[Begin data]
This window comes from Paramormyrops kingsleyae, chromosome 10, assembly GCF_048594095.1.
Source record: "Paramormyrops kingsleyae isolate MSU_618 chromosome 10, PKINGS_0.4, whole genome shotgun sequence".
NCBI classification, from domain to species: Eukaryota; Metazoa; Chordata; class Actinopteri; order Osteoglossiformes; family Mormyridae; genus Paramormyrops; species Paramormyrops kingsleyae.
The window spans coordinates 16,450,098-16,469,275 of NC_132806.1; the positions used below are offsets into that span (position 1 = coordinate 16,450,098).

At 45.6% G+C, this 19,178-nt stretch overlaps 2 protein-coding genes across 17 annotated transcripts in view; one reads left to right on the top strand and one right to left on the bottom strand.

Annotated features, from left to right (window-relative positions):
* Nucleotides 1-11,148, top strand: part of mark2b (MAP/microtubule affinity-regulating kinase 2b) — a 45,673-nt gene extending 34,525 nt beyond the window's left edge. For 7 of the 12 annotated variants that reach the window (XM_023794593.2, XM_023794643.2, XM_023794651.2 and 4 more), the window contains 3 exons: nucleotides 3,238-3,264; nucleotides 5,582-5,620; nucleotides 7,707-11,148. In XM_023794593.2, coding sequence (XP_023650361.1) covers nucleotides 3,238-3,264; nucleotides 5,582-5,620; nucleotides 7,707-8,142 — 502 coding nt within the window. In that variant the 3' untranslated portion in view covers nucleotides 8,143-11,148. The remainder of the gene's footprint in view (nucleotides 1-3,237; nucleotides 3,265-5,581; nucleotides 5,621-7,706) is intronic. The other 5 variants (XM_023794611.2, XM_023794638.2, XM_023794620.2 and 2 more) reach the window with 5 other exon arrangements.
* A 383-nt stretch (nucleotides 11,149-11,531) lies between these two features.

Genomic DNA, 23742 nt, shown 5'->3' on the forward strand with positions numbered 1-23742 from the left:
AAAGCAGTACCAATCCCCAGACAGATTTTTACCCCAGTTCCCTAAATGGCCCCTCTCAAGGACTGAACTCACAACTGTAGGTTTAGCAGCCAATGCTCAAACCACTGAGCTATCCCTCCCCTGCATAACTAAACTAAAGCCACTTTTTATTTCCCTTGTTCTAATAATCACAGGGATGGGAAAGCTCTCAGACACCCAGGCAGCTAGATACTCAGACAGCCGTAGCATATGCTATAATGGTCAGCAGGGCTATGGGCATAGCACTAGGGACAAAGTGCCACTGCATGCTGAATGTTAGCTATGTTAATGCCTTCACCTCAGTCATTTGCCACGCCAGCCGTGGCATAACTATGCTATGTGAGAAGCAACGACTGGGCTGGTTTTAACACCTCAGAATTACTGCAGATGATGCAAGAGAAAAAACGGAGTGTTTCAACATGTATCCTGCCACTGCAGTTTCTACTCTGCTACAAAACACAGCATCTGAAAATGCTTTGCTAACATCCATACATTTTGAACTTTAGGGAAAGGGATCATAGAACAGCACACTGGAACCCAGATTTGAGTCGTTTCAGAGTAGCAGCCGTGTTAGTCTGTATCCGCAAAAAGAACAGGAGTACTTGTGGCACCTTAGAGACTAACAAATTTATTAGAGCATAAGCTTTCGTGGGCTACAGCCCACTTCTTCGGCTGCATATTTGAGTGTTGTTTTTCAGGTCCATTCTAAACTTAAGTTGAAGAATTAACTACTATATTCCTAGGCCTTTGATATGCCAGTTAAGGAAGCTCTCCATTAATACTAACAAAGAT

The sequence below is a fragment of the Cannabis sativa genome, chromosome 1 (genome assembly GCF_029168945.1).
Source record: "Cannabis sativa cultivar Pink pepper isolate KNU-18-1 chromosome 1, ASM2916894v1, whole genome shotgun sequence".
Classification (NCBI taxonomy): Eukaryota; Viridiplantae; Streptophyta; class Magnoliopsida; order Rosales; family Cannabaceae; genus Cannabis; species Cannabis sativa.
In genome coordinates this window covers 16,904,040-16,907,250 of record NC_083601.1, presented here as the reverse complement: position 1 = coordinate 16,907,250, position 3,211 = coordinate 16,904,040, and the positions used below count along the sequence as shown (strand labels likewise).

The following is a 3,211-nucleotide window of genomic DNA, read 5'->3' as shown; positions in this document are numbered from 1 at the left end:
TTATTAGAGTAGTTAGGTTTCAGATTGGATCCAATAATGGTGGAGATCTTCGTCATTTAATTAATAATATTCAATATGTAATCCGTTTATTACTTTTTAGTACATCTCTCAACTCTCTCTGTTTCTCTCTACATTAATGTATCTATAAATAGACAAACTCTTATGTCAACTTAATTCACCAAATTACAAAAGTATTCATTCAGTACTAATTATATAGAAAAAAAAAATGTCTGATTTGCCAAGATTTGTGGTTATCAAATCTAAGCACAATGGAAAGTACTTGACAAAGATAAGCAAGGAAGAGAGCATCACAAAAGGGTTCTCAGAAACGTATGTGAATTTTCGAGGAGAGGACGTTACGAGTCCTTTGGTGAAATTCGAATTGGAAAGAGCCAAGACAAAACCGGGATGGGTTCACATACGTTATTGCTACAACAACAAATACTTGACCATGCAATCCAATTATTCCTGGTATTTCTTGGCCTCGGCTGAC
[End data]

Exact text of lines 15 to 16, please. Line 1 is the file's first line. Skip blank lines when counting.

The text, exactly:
The following is a 3,211-nucleotide window of genomic DNA, read 5'->3' as shown; positions in this document are numbered from 1 at the left end:
TTATTAGAGTAGTTAGGTTTCAGATTGGATCCAATAATGGTGGAGATCTTCGTCATTTAATTAATAATATTCAATATGTAATCCGTTTATTACTTTTTAGTACATCTCTCAACTCTCTCTGTTTCTCTCTACATTAATGTATCTATAAATAGACAAACTCTTATGTCAACTTAATTCACCAAATTACAAAAGTATTCATTCAGTACTAATTATATAGAAAAAAAAAATGTCTGATTTGCCAAGATTTGTGGTTATCAAATCTAAGCACAATGGAAAGTACTTGACAAAGATAAGCAAGGAAGAGAGCATCACAAAAGGGTTCTCAGAAACGTATGTGAATTTTCGAGGAGAGGACGTTACGAGTCCTTTGGTGAAATTCGAATTGGAAAGAGCCAAGACAAAACCGGGATGGGTTCACATACGTTATTGCTACAACAACAAATACTTGACCATGCAATCCAATTATTCCTGGTATTTCTTGGCCTCGGCTGAC